With most of us in our homes during the pandemic, some say that the introverts would thrive during quarantine, as they wouldn’t get lonely from the lack of social interaction at all. That is wrong. Introverts do get lonely. Anyone who’s cooped up in their homes without the choice (or the privilege) of going outside would get lonely and sad at some point. Whether an introvert or extrovert, everyone draws energy from other people, as The New York Times detailed:
It’s often said that extroverts get their energy from people, while introverts are energized by solitude. The data show that’s a myth. In a pair of studies, people rated their energy hourly or weekly. Extroverts felt more energized when they were being talkative and outgoing — but introverts did, too. Then, in an experiment, people were randomly assigned to act like extroverts or introverts in a group discussion. Acting extroverted energized even the introverts.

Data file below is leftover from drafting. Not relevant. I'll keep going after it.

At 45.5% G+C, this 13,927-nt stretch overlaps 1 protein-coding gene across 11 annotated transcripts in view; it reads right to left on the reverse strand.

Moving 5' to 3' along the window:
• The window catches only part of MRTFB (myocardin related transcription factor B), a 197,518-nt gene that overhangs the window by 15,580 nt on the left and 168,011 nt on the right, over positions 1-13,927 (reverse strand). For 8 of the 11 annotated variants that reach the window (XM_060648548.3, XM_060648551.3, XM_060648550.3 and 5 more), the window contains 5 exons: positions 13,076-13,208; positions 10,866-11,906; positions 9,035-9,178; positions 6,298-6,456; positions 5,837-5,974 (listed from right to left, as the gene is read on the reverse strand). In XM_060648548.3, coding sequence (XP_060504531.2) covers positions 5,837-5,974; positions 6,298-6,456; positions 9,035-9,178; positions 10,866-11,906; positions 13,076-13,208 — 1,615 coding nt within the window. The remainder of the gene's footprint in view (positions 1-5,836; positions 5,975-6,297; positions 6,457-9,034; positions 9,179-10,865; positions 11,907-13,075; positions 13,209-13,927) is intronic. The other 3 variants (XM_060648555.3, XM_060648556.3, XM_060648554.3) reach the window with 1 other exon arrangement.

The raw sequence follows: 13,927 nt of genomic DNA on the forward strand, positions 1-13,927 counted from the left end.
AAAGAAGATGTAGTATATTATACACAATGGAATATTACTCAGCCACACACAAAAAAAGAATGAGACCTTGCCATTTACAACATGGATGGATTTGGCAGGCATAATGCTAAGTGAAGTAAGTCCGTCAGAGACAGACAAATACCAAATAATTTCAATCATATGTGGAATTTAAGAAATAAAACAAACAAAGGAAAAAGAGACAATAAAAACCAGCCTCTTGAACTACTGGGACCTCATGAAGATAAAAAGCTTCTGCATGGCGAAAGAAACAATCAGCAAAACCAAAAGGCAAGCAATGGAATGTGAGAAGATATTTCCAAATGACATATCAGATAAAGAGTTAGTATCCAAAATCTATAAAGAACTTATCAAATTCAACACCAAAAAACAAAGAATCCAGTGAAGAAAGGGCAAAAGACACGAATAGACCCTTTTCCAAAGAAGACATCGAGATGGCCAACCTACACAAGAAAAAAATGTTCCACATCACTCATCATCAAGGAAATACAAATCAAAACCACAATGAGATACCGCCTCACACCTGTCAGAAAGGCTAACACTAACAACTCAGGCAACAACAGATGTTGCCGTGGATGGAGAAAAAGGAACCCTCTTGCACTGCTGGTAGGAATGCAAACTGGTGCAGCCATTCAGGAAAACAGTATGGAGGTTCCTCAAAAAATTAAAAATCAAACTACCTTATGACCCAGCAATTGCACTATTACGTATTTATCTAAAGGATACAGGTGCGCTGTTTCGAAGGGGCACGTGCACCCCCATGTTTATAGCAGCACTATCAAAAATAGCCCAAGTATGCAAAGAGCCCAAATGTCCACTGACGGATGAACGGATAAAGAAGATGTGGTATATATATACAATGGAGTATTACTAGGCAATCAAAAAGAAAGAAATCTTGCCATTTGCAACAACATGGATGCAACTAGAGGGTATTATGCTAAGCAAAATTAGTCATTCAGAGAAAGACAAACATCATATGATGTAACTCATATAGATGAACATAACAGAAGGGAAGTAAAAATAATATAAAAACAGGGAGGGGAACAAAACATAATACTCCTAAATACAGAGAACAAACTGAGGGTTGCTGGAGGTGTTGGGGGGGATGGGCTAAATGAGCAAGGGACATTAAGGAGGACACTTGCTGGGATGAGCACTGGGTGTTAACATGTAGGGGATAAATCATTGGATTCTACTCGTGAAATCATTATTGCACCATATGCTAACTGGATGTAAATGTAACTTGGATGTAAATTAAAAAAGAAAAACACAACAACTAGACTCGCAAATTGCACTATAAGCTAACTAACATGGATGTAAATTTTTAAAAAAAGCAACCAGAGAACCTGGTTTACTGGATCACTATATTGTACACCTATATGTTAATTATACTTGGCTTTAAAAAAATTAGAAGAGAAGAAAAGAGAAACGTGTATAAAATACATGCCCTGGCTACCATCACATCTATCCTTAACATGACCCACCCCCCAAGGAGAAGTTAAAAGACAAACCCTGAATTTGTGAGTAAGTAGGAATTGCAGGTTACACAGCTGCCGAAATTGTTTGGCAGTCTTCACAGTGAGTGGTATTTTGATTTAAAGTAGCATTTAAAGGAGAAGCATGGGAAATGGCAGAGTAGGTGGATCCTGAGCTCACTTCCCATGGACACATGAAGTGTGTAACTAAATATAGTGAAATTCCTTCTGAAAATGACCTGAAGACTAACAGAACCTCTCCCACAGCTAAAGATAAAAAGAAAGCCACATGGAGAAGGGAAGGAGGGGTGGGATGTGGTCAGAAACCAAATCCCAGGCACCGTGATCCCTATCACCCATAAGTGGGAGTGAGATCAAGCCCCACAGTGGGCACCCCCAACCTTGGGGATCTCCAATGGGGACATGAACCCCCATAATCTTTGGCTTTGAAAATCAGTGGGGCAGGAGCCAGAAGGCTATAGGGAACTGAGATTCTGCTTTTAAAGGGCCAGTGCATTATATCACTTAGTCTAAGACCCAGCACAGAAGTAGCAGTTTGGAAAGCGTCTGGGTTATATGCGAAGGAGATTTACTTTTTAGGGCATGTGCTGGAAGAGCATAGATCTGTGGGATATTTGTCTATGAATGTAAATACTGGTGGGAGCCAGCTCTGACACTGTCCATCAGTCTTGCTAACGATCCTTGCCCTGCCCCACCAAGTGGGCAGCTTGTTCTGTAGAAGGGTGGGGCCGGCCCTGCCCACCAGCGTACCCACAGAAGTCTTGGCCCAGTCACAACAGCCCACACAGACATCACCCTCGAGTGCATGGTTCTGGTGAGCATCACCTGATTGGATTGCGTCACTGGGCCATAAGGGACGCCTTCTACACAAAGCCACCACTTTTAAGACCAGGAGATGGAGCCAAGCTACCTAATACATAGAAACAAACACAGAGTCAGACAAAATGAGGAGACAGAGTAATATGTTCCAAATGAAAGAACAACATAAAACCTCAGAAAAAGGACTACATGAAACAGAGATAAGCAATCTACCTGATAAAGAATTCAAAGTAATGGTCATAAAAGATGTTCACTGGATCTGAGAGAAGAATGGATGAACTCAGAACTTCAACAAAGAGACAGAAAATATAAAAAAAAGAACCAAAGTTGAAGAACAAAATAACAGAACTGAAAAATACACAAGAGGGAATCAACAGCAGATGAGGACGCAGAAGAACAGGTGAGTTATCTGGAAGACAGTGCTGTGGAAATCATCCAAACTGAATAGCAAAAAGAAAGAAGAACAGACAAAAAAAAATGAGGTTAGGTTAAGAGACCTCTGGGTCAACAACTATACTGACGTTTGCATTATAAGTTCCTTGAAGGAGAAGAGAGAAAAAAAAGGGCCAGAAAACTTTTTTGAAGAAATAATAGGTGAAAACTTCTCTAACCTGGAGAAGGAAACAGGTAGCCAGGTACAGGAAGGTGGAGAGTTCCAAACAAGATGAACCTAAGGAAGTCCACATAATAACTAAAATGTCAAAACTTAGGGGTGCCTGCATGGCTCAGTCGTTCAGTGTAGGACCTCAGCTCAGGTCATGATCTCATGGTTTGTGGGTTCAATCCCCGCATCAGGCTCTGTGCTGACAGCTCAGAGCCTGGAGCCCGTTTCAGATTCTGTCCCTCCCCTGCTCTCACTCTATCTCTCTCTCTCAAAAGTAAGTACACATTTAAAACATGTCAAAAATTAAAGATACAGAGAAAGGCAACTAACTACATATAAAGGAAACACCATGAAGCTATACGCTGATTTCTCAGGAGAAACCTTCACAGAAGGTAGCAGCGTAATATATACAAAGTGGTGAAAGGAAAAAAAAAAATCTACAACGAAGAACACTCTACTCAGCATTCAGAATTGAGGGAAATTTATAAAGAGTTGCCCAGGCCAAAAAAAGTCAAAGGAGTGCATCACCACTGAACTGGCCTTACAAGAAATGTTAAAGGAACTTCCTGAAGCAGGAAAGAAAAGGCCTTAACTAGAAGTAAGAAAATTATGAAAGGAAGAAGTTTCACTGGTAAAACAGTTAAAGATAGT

“Everybody draws energy from other people,” Susan Cain, the author of “Quiet: The Power of Introverts in a World That Can’t Stop Talking,” said on my TED podcast, WorkLife. “Introverts aren’t antisocial — just differently social!”
What makes introverts different is our sensitivity to stimulation: We’re more easily overloaded than extroverts. When introverts spend a whole week acting like extroverts, there is evidence that the emotional benefits fade and costs begin to emerge — introverts start to feel more negative emotions, more exhaustion and less authenticity. I enjoy being with other people. Some of my best friends are extroverts! Just don’t make me sit next to them on a long flight.
Now that we’re all in some form of isolation, this knowledge has implications for how we fight loneliness. If you’re an extrovert, you might find yourself opting for virtual co-working with strangers and dreading a Sad Desk Lunch. Introverts crave social connection, too, we just need to be careful not to overdo it. For me, eating alone is a Happy Desk Lunch, because it allows me to stay focused and avoid getting drained. New evidence shows that working through lunch alone doesn’t bother people as long as it’s their choice. It hurts only when people want connection but can’t find it.
image via The New York Times